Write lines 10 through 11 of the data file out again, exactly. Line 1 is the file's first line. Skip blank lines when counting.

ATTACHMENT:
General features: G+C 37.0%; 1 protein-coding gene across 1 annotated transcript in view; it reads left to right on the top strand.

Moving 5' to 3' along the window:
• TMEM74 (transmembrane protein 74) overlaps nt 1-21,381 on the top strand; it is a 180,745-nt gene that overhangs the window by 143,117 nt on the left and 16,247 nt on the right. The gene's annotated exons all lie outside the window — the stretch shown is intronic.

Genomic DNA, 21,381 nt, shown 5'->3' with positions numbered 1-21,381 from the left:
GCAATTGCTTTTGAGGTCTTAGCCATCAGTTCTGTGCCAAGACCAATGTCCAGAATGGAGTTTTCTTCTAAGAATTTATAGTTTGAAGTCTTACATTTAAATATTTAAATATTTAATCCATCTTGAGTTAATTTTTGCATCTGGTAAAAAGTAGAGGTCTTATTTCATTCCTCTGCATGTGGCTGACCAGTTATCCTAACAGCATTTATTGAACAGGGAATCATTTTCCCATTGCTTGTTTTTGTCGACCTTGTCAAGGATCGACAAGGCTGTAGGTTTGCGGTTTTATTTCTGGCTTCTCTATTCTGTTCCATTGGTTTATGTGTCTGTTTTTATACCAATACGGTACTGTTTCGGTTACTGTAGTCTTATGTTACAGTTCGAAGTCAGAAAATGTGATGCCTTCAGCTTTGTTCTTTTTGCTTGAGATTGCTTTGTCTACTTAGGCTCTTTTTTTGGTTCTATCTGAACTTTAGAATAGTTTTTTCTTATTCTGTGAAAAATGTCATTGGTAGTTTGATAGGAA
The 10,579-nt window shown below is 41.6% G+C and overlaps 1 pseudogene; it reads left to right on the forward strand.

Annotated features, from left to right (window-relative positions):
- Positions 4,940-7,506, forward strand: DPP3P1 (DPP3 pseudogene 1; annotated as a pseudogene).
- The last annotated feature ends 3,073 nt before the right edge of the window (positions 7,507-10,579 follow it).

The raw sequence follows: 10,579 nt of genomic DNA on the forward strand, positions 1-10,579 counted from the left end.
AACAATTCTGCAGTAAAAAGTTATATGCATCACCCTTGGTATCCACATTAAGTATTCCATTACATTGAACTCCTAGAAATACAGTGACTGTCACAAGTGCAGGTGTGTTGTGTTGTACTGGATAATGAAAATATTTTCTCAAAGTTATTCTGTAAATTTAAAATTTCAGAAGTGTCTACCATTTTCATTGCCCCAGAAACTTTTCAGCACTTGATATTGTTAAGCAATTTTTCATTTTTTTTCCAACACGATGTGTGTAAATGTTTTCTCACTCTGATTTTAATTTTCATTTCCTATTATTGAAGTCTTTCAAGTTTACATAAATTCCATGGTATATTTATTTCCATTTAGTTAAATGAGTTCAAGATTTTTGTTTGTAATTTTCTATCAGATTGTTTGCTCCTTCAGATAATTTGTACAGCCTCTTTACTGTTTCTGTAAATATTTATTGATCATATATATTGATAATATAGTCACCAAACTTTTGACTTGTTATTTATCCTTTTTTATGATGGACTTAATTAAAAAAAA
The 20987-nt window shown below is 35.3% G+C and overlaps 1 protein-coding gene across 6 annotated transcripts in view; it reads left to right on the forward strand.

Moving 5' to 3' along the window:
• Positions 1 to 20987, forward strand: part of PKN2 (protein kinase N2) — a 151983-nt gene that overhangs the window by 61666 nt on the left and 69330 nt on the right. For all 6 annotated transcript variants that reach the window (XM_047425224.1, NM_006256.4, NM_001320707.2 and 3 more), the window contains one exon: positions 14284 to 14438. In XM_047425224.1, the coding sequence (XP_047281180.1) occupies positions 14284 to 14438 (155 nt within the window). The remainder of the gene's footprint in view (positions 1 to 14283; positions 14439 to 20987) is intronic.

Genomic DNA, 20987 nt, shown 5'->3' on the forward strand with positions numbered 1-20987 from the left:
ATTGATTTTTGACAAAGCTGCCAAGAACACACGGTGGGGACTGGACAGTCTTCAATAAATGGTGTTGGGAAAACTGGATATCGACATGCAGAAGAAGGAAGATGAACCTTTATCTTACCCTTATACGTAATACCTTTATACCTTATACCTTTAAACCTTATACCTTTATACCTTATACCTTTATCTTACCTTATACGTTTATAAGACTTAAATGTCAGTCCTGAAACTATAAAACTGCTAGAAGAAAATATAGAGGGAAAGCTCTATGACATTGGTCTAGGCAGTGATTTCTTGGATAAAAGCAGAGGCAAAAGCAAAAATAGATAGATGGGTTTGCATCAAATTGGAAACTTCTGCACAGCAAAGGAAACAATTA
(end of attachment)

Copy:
The raw sequence follows: 10,579 nt of genomic DNA on the forward strand, positions 1-10,579 counted from the left end.
AACAATTCTGCAGTAAAAAGTTATATGCATCACCCTTGGTATCCACATTAAGTATTCCATTACATTGAACTCCTAGAAATACAGTGACTGTCACAAGTGCAGGTGTGTTGTGTTGTACTGGATAATGAAAATATTTTCTCAAAGTTATTCTGTAAATTTAAAATTTCAGAAGTGTCTACCATTTTCATTGCCCCAGAAACTTTTCAGCACTTGATATTGTTAAGCAATTTTTCATTTTTTTTCCAACACGATGTGTGTAAATGTTTTCTCACTCTGATTTTAATTTTCATTTCCTATTATTGAAGTCTTTCAAGTTTACATAAATTCCATGGTATATTTATTTCCATTTAGTTAAATGAGTTCAAGATTTTTGTTTGTAATTTTCTATCAGATTGTTTGCTCCTTCAGATAATTTGTACAGCCTCTTTACTGTTTCTGTAAATATTTATTGATCATATATATTGATAATATAGTCACCAAACTTTTGACTTGTTATTTATCCTTTTTTATGATGGACTTAATTAAAAAAAA